PH urges Thailand to respect cigarette tax ruling
Philippine trade officials are set to meet with their counterparts in Thailand to discuss the new tax evasion charge slapped against Philip Morris Thailand Ltd. (PMTL), a case that can undermine the ruling issued by the World Trade Organization (WTO) five years ago.
The consultations would be held in Bangkok on June 2. The Philippines earlier questioned Thailand’s compliance of a WTO ruling ordering it to impose a fair valuation of tariffs on imported cigarettes.
The consultations were aimed at protecting the interests of some 2 million Filipinos, who are either directly and indirectly dependent on the operations of Philip Morris Philippines, the country’s biggest cigarette manufacturer. Thailand is the product’s biggest export destination.
“We’ll be asking Thailand for the basis of their findings, which found PMTL allegedly underdeclaring its importation of cigarettes from the Philippines. The same products covered by these charges were supposedly covered by an earlier ruling issued by the WTO,” Trade Undersecretary Ceferino S. Rodolfo said.
“We found the basis for the Thai Public Prosecutor’s case against PMTL was also the same basis why we won in the WTO case. If Thailand truly recognizes the WTO decision, there is no way they can think the valuations made by PMTL on its cigarette imports from the Philippines are wrong,” he added.
Rodolfo referred to an order issued in 2011 wherein the WTO ruled for the Philippines in a case it filed in behalf of Philip Morris Philippines Manufacturing Inc. (now Philip Morris Fortune Tobacco Corp.).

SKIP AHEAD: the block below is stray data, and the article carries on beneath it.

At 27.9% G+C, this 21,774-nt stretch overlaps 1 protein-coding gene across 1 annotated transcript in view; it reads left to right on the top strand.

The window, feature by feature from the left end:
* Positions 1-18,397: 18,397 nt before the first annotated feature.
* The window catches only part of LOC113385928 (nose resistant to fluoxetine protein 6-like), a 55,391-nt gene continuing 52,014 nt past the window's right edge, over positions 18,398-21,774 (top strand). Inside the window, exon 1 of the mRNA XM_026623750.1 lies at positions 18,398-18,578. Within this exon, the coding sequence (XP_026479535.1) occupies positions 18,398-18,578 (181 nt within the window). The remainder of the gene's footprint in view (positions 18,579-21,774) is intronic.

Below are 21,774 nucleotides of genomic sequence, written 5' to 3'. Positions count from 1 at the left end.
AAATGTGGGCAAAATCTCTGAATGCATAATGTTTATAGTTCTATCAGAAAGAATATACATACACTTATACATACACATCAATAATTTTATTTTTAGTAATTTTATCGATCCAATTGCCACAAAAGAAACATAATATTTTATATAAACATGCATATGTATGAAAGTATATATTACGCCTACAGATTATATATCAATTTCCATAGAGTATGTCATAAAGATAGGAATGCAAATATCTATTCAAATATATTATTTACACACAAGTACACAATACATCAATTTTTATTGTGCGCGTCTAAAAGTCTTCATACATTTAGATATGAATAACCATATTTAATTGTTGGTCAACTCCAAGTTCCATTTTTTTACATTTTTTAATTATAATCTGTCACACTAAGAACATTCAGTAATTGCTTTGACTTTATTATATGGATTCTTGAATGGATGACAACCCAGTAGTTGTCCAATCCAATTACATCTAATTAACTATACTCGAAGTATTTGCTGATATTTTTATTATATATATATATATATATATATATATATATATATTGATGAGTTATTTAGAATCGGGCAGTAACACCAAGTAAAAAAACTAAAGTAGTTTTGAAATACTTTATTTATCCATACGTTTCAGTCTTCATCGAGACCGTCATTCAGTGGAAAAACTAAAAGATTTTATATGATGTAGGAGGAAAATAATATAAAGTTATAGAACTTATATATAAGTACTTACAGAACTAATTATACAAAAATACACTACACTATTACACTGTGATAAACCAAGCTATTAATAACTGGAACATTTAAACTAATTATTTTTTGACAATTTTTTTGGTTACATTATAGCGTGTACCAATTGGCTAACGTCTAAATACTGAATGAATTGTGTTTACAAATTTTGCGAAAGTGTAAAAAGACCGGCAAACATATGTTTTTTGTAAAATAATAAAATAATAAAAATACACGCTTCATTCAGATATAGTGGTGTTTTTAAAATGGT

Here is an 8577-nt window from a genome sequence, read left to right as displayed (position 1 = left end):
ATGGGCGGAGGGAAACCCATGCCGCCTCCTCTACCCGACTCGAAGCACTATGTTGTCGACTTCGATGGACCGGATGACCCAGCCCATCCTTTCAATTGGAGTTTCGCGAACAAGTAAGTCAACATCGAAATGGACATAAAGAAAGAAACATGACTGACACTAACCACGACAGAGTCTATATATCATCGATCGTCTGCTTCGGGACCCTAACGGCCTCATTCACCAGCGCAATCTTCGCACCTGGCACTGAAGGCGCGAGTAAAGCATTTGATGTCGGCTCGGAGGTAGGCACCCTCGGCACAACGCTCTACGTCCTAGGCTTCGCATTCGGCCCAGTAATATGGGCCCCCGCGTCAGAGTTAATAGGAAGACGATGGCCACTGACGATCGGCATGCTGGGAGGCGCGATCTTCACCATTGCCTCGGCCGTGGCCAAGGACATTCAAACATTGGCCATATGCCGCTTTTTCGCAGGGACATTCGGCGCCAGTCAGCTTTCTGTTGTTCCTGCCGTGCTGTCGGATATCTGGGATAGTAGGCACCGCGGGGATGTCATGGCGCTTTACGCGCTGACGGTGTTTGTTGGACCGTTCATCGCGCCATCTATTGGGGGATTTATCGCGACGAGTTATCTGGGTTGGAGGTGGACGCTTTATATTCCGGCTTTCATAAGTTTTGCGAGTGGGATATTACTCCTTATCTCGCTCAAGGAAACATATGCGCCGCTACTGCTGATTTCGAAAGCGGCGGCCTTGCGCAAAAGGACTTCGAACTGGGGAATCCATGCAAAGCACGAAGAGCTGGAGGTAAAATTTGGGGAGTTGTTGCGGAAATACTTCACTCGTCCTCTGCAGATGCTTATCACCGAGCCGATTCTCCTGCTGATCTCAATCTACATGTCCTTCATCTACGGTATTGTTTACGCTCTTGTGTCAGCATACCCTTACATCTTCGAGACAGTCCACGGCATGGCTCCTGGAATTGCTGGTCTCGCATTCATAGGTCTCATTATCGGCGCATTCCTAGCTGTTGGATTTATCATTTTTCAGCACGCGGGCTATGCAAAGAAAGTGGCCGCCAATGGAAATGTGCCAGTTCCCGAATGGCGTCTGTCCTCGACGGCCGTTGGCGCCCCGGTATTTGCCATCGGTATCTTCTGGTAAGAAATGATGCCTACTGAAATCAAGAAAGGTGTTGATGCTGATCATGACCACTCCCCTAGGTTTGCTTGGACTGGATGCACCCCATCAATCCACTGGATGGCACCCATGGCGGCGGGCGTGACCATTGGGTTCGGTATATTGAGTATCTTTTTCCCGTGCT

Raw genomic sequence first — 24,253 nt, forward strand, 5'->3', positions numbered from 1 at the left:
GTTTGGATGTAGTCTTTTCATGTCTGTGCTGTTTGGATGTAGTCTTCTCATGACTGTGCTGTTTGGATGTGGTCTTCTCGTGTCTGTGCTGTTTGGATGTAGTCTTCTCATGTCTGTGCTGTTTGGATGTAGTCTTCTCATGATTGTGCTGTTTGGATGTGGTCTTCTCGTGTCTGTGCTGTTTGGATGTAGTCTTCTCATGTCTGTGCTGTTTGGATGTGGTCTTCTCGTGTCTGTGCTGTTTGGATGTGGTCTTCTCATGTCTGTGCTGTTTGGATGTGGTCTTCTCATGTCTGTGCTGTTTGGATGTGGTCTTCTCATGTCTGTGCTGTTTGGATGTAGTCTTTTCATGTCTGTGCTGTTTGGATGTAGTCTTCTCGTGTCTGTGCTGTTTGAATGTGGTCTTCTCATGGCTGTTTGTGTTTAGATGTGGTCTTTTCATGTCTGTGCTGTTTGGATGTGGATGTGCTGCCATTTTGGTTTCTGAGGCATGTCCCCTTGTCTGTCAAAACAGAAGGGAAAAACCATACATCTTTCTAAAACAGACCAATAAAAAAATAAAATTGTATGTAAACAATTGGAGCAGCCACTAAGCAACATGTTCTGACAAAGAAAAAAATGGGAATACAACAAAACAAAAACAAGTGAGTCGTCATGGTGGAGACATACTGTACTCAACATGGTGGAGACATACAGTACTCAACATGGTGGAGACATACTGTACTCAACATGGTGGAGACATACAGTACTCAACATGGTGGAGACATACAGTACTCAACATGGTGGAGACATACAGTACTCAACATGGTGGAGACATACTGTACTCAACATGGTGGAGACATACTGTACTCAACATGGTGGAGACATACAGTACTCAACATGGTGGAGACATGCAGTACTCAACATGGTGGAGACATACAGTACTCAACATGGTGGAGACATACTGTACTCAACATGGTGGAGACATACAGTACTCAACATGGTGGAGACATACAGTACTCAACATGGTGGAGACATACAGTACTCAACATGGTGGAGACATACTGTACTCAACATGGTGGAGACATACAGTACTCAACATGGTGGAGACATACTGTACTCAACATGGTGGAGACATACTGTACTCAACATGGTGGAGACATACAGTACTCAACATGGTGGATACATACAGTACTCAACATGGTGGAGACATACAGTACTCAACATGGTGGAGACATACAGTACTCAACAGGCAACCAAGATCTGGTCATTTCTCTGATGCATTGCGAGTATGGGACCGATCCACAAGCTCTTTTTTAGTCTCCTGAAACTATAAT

The WTO had then determined Thailand gave imported cigarette brands less favorable treatment between August 2006 and September 2007 in terms of customs valuation practices, excise taxes, health taxes, TV taxes, value-added tax regimes, retail licensing requirements and import guarantees. It also said Thailand exempted domestic cigarettes from administrative requirements like the filing of tax returns, filing of revenue and expense reports and other related reports.
In January this year, however, Thai prosecutors charged PMTL with tax evasion for allegedly under-declaring the value of 272 batches of cigarettes imported from the Philippines. The total cost of the imported goods and duties was estimated to be more than 20 billion baht ($557 million).
If it loses the case, PMTL will have to face a fine four times the estimated cost of the imported goods, including taxes.
Rodolfo warned the case could gravely affect the operations of Philip Morris in the Philippines, with a possibility of a closure of its facilities here. This meant tobacco farmers and workers in related fields may be displaced and may lose their major market as well.
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